And also, Juliet comes out to her family. And she’s gutted by the fact that her mom is heartbroken. And she carries that with her. So it's not like this novel that forgets the family and makes it seem that if you just leave, everything will be OK. It's like, no, she cares about her family, and her mom, and they care about her. Me and my mom, we had a similar situation where, like, ‘Are we ever going to find each other again? Is it ever going to feel like it did before I came out?’ So yeah, there are some big moments in this book that are definitely based on my personal experience.

Petrin: With republication, the book is also being translated into Spanish. Why is that important?

Rivera: Oh my gosh, I am so excited that "Juliet Takes a Breath" is going to be published in Spanish. A woman came up to me and she's like, ‘I'm part of a group called Somos Familia.’ So, ‘We are family.’ And her group helps Latino, Latinx parents come to understand having LGBTQ kids. 

And I just — man, my heart like exploded. Because I was like, ‘Yo, this book is coming out in Spanish!’ And we just looked at each other. And we were like, ‘This is going to be a bridge, right? Like this book is going to help be part of the bridge that connects Latino parents and Latino kids together, right?’ 

If the language is Spanish, and there's not enough ways to talk about being LGBTQ in Spanish — or maybe kids don't know it, maybe parents don't know it — here is a story. There is nothing better than a story to help people find each other. 

I wish I could have talked to my grandparents about being queer and being LGBT in a language that we both shared. Instead, I feel like my grandparents passed away and like I never got to talk to them about who I really was.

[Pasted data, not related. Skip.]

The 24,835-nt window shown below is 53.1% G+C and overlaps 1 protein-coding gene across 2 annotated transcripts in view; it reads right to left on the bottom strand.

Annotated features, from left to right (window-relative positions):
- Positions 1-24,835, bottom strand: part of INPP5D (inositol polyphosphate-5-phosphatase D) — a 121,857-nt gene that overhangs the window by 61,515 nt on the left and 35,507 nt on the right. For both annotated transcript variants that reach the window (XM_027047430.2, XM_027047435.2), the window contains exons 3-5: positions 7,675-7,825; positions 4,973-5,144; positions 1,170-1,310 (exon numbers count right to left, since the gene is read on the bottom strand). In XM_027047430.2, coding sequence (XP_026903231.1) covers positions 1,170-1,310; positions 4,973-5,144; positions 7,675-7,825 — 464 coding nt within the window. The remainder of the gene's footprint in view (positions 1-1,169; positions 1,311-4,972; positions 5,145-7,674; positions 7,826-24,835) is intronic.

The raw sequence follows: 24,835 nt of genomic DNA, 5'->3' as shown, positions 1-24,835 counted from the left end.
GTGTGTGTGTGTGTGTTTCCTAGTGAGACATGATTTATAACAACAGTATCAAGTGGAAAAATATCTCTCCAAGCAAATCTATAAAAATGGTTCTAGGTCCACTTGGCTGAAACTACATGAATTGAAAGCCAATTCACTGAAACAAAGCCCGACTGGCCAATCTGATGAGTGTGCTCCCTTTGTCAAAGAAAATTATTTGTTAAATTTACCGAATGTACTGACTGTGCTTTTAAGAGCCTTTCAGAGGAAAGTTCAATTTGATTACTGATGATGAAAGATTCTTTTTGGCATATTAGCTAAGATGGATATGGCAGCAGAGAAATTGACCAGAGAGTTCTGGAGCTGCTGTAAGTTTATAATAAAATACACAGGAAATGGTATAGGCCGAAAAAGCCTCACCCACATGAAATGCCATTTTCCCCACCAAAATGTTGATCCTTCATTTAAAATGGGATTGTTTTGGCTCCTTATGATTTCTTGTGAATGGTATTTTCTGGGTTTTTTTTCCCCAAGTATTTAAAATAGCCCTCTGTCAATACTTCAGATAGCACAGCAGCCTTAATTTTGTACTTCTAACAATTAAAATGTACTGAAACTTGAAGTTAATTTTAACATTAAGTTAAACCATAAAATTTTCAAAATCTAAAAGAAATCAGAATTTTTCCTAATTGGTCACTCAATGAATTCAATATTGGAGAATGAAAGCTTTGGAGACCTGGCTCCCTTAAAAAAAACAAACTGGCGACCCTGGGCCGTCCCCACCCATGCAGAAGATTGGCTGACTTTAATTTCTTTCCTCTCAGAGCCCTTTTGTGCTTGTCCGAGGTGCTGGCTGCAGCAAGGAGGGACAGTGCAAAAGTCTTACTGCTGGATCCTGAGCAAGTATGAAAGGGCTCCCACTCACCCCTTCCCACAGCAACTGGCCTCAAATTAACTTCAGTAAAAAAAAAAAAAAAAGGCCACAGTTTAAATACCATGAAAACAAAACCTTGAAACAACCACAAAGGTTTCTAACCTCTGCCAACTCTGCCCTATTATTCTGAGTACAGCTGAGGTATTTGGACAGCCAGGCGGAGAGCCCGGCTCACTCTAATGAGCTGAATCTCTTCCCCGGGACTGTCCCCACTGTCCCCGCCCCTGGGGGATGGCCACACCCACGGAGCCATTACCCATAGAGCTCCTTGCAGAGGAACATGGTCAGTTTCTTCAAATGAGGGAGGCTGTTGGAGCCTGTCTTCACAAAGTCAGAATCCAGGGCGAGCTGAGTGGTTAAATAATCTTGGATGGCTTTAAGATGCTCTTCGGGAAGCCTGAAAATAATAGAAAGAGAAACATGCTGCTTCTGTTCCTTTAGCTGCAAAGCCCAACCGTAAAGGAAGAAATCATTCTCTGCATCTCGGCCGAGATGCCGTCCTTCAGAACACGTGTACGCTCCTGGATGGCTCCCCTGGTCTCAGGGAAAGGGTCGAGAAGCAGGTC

So I feel like Juliet is going to be that light, that light for families that want to build stronger relationships.

Petrin: So you worked on the "America" comic series for Marvel for a few years. And now you have this new comic for younger readers coming out — "b.b. free." It's still a coming-of-age story, but set in a science fiction, post-climate change world. Why did you decide to tell your next story in the aftermath of climate change?

Rivera: Well, one, I mean, the aftermath? We're also living in this, like, wild climate change time right now. Teenagers all across the globe are just enraged that we're not taking the threat of climate change as immediate. Right? So there's that aspect of it. 

And also, I mean, what a wild place and landscape to set sci-fi best-friend, road-trip adventure, right? In what may be familiar. It's still the "Fractured States of America." So there's still this element of having been the U.S. at one time. 

But now everything's different. Now the ocean looks different. Now there's like red algae clouds. There’s what will happen, or what I imagined could happen, if we don't take any of this climate change stuff seriously. 

So it's like a fun place to be wild in imagination and also a moment to say, like, ‘Hey, this is like, based also in reality, right?’ Like, the reason there's red algae blooms in the ocean is because the temperatures are rising, and those red algae blooms suck oxygen from the ocean — but like, make it fun. And also use it as a backdrop. B.B. Free — she's 15 years old, she is ready to take on the world, and she's navigating phenomenal cosmic powers.

Petrin: Anything I didn't ask about that you want people to know?

Rivera: That I'm a Virgo, and I love my mom.

Follow Kae on Twitter: @kmaepetrin

Send questions and comments about this story to feedback@stlpublicradio.org

Kae Petrin covers public transportation and housing as a digital reporter for St. Louis Public Radio.